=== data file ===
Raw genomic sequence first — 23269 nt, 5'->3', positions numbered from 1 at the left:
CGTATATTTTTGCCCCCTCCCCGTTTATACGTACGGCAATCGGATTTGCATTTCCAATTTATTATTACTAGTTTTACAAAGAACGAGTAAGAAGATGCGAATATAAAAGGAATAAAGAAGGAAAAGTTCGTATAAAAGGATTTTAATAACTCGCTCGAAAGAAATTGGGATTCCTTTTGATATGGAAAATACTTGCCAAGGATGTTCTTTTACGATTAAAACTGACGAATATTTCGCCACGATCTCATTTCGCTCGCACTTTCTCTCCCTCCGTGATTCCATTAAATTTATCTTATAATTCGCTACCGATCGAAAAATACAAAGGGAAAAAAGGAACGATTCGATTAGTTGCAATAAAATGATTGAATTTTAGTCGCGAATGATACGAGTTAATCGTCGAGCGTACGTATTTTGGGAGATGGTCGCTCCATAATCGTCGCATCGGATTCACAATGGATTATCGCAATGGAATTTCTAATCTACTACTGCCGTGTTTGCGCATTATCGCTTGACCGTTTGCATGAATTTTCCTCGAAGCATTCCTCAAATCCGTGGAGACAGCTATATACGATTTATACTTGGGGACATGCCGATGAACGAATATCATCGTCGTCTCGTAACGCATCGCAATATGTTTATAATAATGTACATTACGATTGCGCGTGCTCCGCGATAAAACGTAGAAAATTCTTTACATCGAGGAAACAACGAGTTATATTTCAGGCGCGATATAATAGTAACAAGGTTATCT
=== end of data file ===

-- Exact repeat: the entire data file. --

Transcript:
Raw genomic sequence first — 23269 nt, 5'->3', positions numbered from 1 at the left:
CGTATATTTTTGCCCCCTCCCCGTTTATACGTACGGCAATCGGATTTGCATTTCCAATTTATTATTACTAGTTTTACAAAGAACGAGTAAGAAGATGCGAATATAAAAGGAATAAAGAAGGAAAAGTTCGTATAAAAGGATTTTAATAACTCGCTCGAAAGAAATTGGGATTCCTTTTGATATGGAAAATACTTGCCAAGGATGTTCTTTTACGATTAAAACTGACGAATATTTCGCCACGATCTCATTTCGCTCGCACTTTCTCTCCCTCCGTGATTCCATTAAATTTATCTTATAATTCGCTACCGATCGAAAAATACAAAGGGAAAAAAGGAACGATTCGATTAGTTGCAATAAAATGATTGAATTTTAGTCGCGAATGATACGAGTTAATCGTCGAGCGTACGTATTTTGGGAGATGGTCGCTCCATAATCGTCGCATCGGATTCACAATGGATTATCGCAATGGAATTTCTAATCTACTACTGCCGTGTTTGCGCATTATCGCTTGACCGTTTGCATGAATTTTCCTCGAAGCATTCCTCAAATCCGTGGAGACAGCTATATACGATTTATACTTGGGGACATGCCGATGAACGAATATCATCGTCGTCTCGTAACGCATCGCAATATGTTTATAATAATGTACATTACGATTGCGCGTGCTCCGCGATAAAACGTAGAAAATTCTTTACATCGAGGAAACAACGAGTTATATTTCAGGCGCGATATAATAGTAACAAGGTTATCT